Research on clusters, unlike cluster initiatives, has not been comprehensively addressed in European post-socialist countries. The aim of this paper is to explore and to analyse quantitatively the spatial organisation of economic activities in the wine industry in Slovakia, and to assess it in terms of the concept of an industrial cluster. The wine industry is considered as a production sector in which location is determined by geographical factors. The research is based on a case study of a wine region located north-east of Bratislava, Slovakia. The primary identification of the cluster potential is based on the assessment of geographic conditions and statistical analyses focused on the spatial concentration of the industry within the defined area. An extensive questionnaire survey provided data for assessing the spatial organisation of economic activities and their impact on regional competitive advantage. Despite the spatial distribution of economic activities and relations among business entities affected by socialist industrialisation and post-socialist transformation, the results show that the industrial cluster was formed in the wine industry and its performance converges with the wine clusters in traditional Western European wine regions.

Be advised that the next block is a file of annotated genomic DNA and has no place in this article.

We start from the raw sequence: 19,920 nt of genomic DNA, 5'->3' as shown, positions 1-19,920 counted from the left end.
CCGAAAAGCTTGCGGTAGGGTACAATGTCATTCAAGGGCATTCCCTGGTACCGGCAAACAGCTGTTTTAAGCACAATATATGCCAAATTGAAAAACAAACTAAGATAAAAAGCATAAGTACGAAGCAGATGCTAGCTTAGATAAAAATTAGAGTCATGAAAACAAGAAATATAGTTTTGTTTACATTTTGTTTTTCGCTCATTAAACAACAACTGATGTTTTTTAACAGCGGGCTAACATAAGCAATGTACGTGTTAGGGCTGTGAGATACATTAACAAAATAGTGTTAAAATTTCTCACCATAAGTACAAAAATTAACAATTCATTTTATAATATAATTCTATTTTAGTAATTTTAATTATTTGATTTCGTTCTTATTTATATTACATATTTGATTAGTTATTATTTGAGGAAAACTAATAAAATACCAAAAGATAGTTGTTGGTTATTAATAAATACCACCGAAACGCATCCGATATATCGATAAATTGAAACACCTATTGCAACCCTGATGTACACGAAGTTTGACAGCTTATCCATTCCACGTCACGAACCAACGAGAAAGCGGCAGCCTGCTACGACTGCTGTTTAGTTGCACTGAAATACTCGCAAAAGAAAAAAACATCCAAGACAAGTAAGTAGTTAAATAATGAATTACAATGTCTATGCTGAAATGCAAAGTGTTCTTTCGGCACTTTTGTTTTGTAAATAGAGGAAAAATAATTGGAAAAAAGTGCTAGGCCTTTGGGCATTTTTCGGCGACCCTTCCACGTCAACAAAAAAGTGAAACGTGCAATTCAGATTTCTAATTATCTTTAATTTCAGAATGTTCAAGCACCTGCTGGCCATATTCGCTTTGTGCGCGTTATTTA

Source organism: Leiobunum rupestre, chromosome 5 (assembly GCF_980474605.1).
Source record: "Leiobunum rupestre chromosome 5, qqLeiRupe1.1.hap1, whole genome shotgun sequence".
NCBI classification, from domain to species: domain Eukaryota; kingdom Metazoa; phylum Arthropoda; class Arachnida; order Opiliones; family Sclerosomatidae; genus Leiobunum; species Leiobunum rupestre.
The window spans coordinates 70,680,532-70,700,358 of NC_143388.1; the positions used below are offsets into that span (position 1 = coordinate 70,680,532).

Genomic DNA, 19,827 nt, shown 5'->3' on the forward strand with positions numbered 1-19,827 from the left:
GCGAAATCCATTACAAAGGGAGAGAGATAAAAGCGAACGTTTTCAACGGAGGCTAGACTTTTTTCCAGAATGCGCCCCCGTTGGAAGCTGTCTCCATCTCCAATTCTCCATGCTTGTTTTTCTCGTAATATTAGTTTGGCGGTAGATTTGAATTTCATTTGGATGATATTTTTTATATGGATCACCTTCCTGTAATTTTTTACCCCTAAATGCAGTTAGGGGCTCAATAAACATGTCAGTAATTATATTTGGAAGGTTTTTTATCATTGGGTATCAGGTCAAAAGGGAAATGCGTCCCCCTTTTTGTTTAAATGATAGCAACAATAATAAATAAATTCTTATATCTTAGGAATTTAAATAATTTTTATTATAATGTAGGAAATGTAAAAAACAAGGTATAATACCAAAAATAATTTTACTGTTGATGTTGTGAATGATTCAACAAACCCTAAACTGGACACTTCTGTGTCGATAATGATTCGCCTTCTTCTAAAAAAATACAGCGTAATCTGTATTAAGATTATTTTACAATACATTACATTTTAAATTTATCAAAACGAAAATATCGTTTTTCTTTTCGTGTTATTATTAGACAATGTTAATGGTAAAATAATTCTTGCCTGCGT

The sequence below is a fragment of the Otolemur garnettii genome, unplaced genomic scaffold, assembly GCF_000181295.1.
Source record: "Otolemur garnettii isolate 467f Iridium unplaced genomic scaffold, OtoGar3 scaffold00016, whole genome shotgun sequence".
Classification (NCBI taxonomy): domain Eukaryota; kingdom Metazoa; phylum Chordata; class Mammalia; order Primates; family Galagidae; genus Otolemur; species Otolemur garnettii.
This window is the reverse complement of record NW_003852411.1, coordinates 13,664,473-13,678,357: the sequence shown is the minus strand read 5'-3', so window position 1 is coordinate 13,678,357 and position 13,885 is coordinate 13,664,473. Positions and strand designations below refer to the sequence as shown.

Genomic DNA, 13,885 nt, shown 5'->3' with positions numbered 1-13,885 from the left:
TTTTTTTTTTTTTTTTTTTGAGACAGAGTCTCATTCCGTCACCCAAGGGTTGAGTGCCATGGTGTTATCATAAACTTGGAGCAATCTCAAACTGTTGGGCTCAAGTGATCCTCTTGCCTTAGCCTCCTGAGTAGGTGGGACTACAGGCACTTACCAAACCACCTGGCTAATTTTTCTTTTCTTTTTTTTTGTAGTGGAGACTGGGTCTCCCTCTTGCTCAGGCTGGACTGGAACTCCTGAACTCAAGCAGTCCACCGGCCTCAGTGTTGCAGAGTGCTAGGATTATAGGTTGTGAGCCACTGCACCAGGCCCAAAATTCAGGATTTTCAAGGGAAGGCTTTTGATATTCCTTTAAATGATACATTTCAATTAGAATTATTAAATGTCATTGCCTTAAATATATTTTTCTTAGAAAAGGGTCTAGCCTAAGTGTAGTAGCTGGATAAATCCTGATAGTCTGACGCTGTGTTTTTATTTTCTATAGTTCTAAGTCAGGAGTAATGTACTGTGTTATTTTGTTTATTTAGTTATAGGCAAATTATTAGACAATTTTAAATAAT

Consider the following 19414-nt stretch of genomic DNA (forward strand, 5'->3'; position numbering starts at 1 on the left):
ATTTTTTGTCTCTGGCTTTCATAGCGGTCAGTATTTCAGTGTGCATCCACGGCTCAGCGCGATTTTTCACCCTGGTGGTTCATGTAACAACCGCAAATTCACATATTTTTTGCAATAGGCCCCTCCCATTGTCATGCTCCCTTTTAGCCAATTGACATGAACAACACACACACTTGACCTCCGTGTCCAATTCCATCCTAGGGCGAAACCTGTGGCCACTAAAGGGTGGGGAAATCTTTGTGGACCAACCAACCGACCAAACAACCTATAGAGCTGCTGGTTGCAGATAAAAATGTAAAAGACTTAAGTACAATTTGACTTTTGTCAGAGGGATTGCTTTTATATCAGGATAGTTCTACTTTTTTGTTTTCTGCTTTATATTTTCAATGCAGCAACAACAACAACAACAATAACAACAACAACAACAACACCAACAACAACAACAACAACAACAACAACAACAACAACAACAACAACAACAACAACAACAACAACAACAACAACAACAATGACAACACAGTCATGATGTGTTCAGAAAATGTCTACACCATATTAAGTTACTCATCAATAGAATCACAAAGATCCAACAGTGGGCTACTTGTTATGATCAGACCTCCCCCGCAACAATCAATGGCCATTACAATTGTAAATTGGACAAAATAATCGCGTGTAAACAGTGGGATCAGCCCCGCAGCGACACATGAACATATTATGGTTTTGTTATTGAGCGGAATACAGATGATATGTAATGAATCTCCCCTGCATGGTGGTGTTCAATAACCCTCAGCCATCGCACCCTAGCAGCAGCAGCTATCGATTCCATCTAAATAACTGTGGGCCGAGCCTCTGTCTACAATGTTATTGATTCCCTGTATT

Subject and purpose of work: The purpose of this article is to verify the hypothesis of the occurrence of political business cycles at the self-governmental level in Poland.
Materials and methods: The article presents a quantitative analysis of expenditures on remuneration in the administration of Polish self-governments at the county (district) level (in the period 2007–2018) and at province (regional) level (in the period 1999–2018) with the use of Arellano-Bond and LSDVC estimators.